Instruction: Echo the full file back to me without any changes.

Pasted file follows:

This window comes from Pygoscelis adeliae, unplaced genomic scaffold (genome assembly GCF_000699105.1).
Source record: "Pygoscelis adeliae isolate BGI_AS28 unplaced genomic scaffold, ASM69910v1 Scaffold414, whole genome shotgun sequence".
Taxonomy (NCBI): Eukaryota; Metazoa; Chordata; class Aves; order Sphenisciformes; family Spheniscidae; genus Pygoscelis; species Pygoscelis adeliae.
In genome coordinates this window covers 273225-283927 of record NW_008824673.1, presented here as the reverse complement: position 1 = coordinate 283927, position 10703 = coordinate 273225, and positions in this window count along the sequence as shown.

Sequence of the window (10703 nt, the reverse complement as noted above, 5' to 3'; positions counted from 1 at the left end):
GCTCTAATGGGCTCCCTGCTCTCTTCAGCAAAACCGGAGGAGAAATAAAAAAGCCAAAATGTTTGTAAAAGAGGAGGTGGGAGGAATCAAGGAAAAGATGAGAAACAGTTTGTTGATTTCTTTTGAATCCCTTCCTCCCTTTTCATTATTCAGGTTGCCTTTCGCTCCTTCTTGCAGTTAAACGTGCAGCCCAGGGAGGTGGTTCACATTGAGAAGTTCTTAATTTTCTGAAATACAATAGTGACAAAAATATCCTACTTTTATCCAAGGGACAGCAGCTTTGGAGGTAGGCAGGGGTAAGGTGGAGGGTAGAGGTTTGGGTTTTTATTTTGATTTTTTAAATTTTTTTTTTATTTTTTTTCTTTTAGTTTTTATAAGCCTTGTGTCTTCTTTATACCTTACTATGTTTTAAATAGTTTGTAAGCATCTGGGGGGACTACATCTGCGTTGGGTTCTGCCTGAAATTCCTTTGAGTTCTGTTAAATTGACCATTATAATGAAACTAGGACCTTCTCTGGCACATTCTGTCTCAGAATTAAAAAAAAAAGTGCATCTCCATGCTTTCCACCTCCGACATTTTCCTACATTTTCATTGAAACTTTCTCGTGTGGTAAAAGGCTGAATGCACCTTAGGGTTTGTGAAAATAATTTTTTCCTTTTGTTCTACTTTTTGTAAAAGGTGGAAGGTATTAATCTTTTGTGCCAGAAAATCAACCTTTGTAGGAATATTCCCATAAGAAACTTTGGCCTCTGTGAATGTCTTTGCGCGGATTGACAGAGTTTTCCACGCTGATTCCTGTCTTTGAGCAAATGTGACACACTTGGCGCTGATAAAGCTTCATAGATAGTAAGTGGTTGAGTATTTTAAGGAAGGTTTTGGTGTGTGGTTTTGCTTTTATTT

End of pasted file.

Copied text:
This window comes from Pygoscelis adeliae, unplaced genomic scaffold (genome assembly GCF_000699105.1).
Source record: "Pygoscelis adeliae isolate BGI_AS28 unplaced genomic scaffold, ASM69910v1 Scaffold414, whole genome shotgun sequence".
Taxonomy (NCBI): Eukaryota; Metazoa; Chordata; class Aves; order Sphenisciformes; family Spheniscidae; genus Pygoscelis; species Pygoscelis adeliae.
In genome coordinates this window covers 273225-283927 of record NW_008824673.1, presented here as the reverse complement: position 1 = coordinate 283927, position 10703 = coordinate 273225, and positions in this window count along the sequence as shown.

Sequence of the window (10703 nt, the reverse complement as noted above, 5' to 3'; positions counted from 1 at the left end):
GCTCTAATGGGCTCCCTGCTCTCTTCAGCAAAACCGGAGGAGAAATAAAAAAGCCAAAATGTTTGTAAAAGAGGAGGTGGGAGGAATCAAGGAAAAGATGAGAAACAGTTTGTTGATTTCTTTTGAATCCCTTCCTCCCTTTTCATTATTCAGGTTGCCTTTCGCTCCTTCTTGCAGTTAAACGTGCAGCCCAGGGAGGTGGTTCACATTGAGAAGTTCTTAATTTTCTGAAATACAATAGTGACAAAAATATCCTACTTTTATCCAAGGGACAGCAGCTTTGGAGGTAGGCAGGGGTAAGGTGGAGGGTAGAGGTTTGGGTTTTTATTTTGATTTTTTAAATTTTTTTTTTATTTTTTTTCTTTTAGTTTTTATAAGCCTTGTGTCTTCTTTATACCTTACTATGTTTTAAATAGTTTGTAAGCATCTGGGGGGACTACATCTGCGTTGGGTTCTGCCTGAAATTCCTTTGAGTTCTGTTAAATTGACCATTATAATGAAACTAGGACCTTCTCTGGCACATTCTGTCTCAGAATTAAAAAAAAAAGTGCATCTCCATGCTTTCCACCTCCGACATTTTCCTACATTTTCATTGAAACTTTCTCGTGTGGTAAAAGGCTGAATGCACCTTAGGGTTTGTGAAAATAATTTTTTCCTTTTGTTCTACTTTTTGTAAAAGGTGGAAGGTATTAATCTTTTGTGCCAGAAAATCAACCTTTGTAGGAATATTCCCATAAGAAACTTTGGCCTCTGTGAATGTCTTTGCGCGGATTGACAGAGTTTTCCACGCTGATTCCTGTCTTTGAGCAAATGTGACACACTTGGCGCTGATAAAGCTTCATAGATAGTAAGTGGTTGAGTATTTTAAGGAAGGTTTTGGTGTGTGGTTTTGCTTTTATTT